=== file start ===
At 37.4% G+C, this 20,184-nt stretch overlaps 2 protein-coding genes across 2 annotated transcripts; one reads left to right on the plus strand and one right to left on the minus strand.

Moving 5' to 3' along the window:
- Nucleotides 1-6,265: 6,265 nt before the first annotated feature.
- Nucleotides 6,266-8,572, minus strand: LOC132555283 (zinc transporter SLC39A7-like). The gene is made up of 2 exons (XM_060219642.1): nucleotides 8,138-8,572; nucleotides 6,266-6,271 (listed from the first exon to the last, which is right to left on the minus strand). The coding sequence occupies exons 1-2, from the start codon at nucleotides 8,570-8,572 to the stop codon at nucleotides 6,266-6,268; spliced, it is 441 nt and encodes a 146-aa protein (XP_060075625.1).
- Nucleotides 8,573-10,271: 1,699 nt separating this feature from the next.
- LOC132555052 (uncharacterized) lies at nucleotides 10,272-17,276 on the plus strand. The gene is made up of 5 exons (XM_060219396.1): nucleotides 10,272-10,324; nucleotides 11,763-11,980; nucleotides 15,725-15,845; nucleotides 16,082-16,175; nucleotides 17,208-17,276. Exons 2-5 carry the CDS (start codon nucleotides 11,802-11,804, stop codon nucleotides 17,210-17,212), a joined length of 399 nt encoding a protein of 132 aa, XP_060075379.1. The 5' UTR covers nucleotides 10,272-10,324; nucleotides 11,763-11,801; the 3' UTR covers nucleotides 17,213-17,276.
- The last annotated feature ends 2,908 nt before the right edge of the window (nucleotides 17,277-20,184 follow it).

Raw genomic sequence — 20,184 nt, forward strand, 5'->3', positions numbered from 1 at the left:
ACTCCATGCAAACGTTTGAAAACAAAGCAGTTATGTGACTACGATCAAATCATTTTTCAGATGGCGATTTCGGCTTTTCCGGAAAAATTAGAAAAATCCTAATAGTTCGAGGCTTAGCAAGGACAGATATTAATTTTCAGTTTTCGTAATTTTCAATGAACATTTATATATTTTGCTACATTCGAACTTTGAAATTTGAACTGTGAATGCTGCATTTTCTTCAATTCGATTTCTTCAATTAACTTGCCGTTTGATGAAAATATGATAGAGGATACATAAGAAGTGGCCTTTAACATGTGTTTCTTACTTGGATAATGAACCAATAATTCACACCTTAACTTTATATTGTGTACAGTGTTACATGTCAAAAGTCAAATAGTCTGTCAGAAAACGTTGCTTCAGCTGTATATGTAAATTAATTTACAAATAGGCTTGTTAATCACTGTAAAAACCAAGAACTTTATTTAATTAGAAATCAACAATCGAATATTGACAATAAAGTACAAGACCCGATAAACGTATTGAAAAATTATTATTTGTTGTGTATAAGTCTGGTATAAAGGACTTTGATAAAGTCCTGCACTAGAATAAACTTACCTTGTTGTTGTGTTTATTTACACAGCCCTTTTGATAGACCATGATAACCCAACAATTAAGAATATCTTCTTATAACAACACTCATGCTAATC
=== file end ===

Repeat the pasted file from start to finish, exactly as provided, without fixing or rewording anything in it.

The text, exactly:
At 37.4% G+C, this 20,184-nt stretch overlaps 2 protein-coding genes across 2 annotated transcripts; one reads left to right on the plus strand and one right to left on the minus strand.

Moving 5' to 3' along the window:
- Nucleotides 1-6,265: 6,265 nt before the first annotated feature.
- Nucleotides 6,266-8,572, minus strand: LOC132555283 (zinc transporter SLC39A7-like). The gene is made up of 2 exons (XM_060219642.1): nucleotides 8,138-8,572; nucleotides 6,266-6,271 (listed from the first exon to the last, which is right to left on the minus strand). The coding sequence occupies exons 1-2, from the start codon at nucleotides 8,570-8,572 to the stop codon at nucleotides 6,266-6,268; spliced, it is 441 nt and encodes a 146-aa protein (XP_060075625.1).
- Nucleotides 8,573-10,271: 1,699 nt separating this feature from the next.
- LOC132555052 (uncharacterized) lies at nucleotides 10,272-17,276 on the plus strand. The gene is made up of 5 exons (XM_060219396.1): nucleotides 10,272-10,324; nucleotides 11,763-11,980; nucleotides 15,725-15,845; nucleotides 16,082-16,175; nucleotides 17,208-17,276. Exons 2-5 carry the CDS (start codon nucleotides 11,802-11,804, stop codon nucleotides 17,210-17,212), a joined length of 399 nt encoding a protein of 132 aa, XP_060075379.1. The 5' UTR covers nucleotides 10,272-10,324; nucleotides 11,763-11,801; the 3' UTR covers nucleotides 17,213-17,276.
- The last annotated feature ends 2,908 nt before the right edge of the window (nucleotides 17,277-20,184 follow it).

Raw genomic sequence — 20,184 nt, forward strand, 5'->3', positions numbered from 1 at the left:
ACTCCATGCAAACGTTTGAAAACAAAGCAGTTATGTGACTACGATCAAATCATTTTTCAGATGGCGATTTCGGCTTTTCCGGAAAAATTAGAAAAATCCTAATAGTTCGAGGCTTAGCAAGGACAGATATTAATTTTCAGTTTTCGTAATTTTCAATGAACATTTATATATTTTGCTACATTCGAACTTTGAAATTTGAACTGTGAATGCTGCATTTTCTTCAATTCGATTTCTTCAATTAACTTGCCGTTTGATGAAAATATGATAGAGGATACATAAGAAGTGGCCTTTAACATGTGTTTCTTACTTGGATAATGAACCAATAATTCACACCTTAACTTTATATTGTGTACAGTGTTACATGTCAAAAGTCAAATAGTCTGTCAGAAAACGTTGCTTCAGCTGTATATGTAAATTAATTTACAAATAGGCTTGTTAATCACTGTAAAAACCAAGAACTTTATTTAATTAGAAATCAACAATCGAATATTGACAATAAAGTACAAGACCCGATAAACGTATTGAAAAATTATTATTTGTTGTGTATAAGTCTGGTATAAAGGACTTTGATAAAGTCCTGCACTAGAATAAACTTACCTTGTTGTTGTGTTTATTTACACAGCCCTTTTGATAGACCATGATAACCCAACAATTAAGAATATCTTCTTATAACAACACTCATGCTAATC